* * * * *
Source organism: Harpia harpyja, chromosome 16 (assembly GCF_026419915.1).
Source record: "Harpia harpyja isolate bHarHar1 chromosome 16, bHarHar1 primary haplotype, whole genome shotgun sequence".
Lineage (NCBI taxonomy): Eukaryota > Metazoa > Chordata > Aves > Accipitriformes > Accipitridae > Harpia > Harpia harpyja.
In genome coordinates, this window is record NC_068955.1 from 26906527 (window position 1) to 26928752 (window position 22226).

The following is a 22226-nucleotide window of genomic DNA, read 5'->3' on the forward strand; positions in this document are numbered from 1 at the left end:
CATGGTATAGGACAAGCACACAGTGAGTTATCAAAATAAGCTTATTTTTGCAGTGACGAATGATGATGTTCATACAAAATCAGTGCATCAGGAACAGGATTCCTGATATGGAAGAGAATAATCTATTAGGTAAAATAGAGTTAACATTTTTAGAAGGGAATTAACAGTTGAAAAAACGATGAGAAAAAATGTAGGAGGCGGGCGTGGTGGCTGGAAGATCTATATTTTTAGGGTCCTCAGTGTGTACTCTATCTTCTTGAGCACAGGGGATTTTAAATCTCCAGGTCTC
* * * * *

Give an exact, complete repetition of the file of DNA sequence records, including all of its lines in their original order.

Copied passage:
Source organism: Harpia harpyja, chromosome 16 (assembly GCF_026419915.1).
Source record: "Harpia harpyja isolate bHarHar1 chromosome 16, bHarHar1 primary haplotype, whole genome shotgun sequence".
Lineage (NCBI taxonomy): Eukaryota > Metazoa > Chordata > Aves > Accipitriformes > Accipitridae > Harpia > Harpia harpyja.
In genome coordinates, this window is record NC_068955.1 from 26906527 (window position 1) to 26928752 (window position 22226).

The following is a 22226-nucleotide window of genomic DNA, read 5'->3' on the forward strand; positions in this document are numbered from 1 at the left end:
CATGGTATAGGACAAGCACACAGTGAGTTATCAAAATAAGCTTATTTTTGCAGTGACGAATGATGATGTTCATACAAAATCAGTGCATCAGGAACAGGATTCCTGATATGGAAGAGAATAATCTATTAGGTAAAATAGAGTTAACATTTTTAGAAGGGAATTAACAGTTGAAAAAACGATGAGAAAAAATGTAGGAGGCGGGCGTGGTGGCTGGAAGATCTATATTTTTAGGGTCCTCAGTGTGTACTCTATCTTCTTGAGCACAGGGGATTTTAAATCTCCAGGTCTC